The Baraboo District Ambulance Service has shifted its focus to transition.
That topic consumed much of the Ambulance Commission meeting Wednesday as members met with interim EMS Chief John Rago.
Replacing former chief Dana Sechler as the third check signer through the agency’s Wells Fargo bank account, transferring credit card limits to Rago and Financial Coordinator Troy Snow, discussing how to outsource for billing services and possibly canceling its contracts with Pardeeville District Ambulance and Camp Douglas Rescue were among the issues outlined on the agenda.
Rago, who has served with the agency for 25 years, addressed the changes.
“I’ve been through this type of transition before,” Rago said. “I didn’t enjoy it then, it’s not going to be a whole lot of fun now. I believe in accountability. I believe accountability runs up and down our chain of command.”
The biggest possibility for change came in the form of a letter from the city of Baraboo, BDAS’ largest use contributor, notifying the service that Baraboo Common Council members intend to “consider seeking an alternative model/provider for EMS ambulance and transport services,” according to the letter signed by Baraboo Mayor Mike Palm and dated Jan. 15.
In the letter, the reason for the informal notice is an audit by Baker Tilly of Chicago. The document outlined concerns regarding bookkeeping at the service, namely pointing to a lack of cross-training, clear communication and measures to prevent negligence and wrongdoing by those put in charge of financial documents for BDAS.
If the city were to find another option as it searches “over the next few weeks and months,” a change could be made in 2021, according to the letter. Until then, BDAS will continue to work as the city’s ambulance service. Per BDAS bylaws, a formal notice of termination would be required to be sent to the commission before the city ceased its contract with the agency.
The problems with finances were brought to public light in July, when members of the commission learned that the follow-up on bills filed with insurance or through Medicare and Medicaid was never done. It was not attended to after the military deployment of Jess Seefeld, who was gone from May 2018 to July while she served overseas.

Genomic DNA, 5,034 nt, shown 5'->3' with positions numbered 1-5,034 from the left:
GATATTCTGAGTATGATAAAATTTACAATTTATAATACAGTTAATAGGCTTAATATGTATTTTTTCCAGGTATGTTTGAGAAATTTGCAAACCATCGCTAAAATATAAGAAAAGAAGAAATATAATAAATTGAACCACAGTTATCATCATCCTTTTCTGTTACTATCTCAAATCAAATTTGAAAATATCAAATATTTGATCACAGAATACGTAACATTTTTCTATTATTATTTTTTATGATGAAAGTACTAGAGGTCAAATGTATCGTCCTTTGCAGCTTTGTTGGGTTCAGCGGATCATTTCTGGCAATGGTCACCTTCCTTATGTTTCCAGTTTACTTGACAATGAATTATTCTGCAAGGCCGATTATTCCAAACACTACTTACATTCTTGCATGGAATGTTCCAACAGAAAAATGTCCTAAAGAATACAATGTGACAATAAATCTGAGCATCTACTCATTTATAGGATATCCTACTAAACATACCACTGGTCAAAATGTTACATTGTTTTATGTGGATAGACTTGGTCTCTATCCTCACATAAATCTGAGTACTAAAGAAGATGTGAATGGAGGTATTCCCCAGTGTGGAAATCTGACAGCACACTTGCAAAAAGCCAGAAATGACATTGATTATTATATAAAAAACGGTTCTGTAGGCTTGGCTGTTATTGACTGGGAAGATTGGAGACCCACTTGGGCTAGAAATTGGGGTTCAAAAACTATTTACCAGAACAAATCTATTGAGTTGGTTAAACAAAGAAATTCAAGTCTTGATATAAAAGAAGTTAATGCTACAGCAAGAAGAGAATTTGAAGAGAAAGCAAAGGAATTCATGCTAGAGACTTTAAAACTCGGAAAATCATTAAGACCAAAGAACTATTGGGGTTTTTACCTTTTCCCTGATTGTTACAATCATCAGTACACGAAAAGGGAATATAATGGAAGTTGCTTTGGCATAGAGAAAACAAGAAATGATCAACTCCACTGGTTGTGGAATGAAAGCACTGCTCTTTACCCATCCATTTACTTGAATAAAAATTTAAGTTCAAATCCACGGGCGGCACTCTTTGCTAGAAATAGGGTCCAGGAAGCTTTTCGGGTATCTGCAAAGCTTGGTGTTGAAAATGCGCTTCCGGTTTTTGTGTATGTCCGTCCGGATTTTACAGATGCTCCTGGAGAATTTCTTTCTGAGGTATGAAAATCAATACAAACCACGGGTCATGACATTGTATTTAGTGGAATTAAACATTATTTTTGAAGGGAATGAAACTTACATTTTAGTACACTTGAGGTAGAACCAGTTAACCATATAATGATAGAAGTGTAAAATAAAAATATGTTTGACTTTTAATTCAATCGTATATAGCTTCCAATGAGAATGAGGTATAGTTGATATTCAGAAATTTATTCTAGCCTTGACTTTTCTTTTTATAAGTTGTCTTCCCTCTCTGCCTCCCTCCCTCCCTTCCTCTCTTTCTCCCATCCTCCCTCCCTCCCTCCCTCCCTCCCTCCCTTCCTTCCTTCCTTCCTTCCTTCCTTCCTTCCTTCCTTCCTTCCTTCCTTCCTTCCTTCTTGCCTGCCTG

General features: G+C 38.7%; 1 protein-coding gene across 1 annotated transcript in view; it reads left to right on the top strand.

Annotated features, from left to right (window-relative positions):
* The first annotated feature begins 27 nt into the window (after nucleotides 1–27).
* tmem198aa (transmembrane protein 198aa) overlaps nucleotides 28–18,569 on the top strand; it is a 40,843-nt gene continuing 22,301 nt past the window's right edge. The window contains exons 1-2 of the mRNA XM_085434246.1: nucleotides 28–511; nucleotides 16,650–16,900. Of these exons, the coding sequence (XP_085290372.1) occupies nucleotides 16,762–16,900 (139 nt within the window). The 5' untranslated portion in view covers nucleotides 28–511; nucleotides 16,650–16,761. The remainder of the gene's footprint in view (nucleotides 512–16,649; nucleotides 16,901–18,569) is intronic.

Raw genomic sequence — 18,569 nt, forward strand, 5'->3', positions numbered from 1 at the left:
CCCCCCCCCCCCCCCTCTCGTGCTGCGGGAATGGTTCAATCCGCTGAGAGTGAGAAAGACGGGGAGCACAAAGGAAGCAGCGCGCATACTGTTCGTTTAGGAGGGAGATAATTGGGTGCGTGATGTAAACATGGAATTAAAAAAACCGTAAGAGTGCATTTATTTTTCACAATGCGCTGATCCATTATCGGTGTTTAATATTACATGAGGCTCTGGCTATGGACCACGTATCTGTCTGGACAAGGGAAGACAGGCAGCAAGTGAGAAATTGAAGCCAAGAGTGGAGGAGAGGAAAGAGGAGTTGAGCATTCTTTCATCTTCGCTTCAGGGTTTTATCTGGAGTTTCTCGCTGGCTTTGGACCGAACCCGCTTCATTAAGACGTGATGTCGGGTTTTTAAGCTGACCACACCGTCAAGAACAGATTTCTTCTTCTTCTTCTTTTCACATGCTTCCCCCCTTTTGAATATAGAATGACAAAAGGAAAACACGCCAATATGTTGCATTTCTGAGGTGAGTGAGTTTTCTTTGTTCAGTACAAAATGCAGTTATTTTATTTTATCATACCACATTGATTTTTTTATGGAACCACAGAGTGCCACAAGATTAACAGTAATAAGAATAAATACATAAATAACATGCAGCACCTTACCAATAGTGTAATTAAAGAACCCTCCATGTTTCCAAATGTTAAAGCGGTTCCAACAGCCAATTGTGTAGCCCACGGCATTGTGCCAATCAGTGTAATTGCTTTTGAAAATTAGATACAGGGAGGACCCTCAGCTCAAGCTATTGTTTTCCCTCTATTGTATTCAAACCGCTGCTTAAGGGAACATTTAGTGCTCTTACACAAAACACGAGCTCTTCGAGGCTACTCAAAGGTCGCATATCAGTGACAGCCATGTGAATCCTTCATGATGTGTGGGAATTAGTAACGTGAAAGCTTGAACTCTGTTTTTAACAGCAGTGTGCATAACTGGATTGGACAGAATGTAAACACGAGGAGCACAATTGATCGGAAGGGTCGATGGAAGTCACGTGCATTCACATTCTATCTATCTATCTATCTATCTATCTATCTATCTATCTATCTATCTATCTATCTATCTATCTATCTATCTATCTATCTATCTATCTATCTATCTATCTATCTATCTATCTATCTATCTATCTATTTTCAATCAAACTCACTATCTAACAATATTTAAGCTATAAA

Seefeld returned to find that the accounts receivable, bills owed to the agency, had ballooned to about $1.2 million. Baker Tilly experts conducted a forensic audit by speaking to employees and examining billing practices. Auditors found that there was significant opportunity for bills never to be entered into the system after a call, noting that BDAS staff indicated sometimes documents were found discarded in drawers. If the manager on duty did not enter the information, there was no mechanism to ensure it would be entered at all.
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Seefeld, who serves as an emergency worker with the agency, spends part of her time attending to paperwork for submitted claims but for reasons like improperly checked boxes or incomplete information, had been refused. Agencies still have an opportunity to recover money owed with the claim, they just need to fix the error, which is what Seefeld did.
According to the audit, Seefeld was the only person who knew how to perform this work. Once she was gone, staff who had decided to split responsibilities were unable to attend to the unpaid bills. Amos Vande Hei, supervisor of billing and collections, told auditors in an interview that he had not filed bills for months at a time during Seefeld’s absence.
At the meeting Wednesday, Commission Treasurer Robin Meier said once the 2019 write-offs are completely entered, “we will be in the red by the end of the process.”
“I’m very comfortable with our expenses we have in here, I just think it’s going to be the accounts receivable adjustments that will make a difference for us,” Meier said.
Commission members also took action to address the transition by dictating the creation of an ad hoc committee comprised of four commission members, BDAS Human Resources Director Betsy Larsen and three BDAS staff members.
Of particular note is the choice of whether to outsource billing services to a private company. Another issue to be considered by request of commission member Joel Petty would be the employee structure within the organization.
“I would like to look at some of those transitions, as far as where do you folks need personnel, where are the gaps that aren’t filled and what sometimes is some of the overlap that’s going on,” Petty said.
Fellow member Tim Stieve pointed to the ad hoc committee as addressing employee duties in an organizational chart, which would then help officials understand the cost of billing in-house versus through an outside company. Meier noted that costs can change depending on how much follow-up is required of workers within the private company.
Rago said an outside billing company would be “a major hit to our income” and would be less effective than BDAS staff.
“I think with Troy and Jess working together, I think a lot of our billing problems are behind us,” Rago said.
Petty said he would prefer to see staff seek out offers from private companies, with representatives from each entity meeting with commission members to hash out details of contracts. If the expense of working outside the agency is too great, perhaps billing can continue to be handled in-house.
“If it’s cheaper to outsource, but if we find out it’s not cheaper to outsource, it’s not that cost effective, I don’t want to rush into something without any information,” Petty said. “I think it’s a reasonable option to look at outsourcing, but I guess I need to know that’s going to be more cost effective.”
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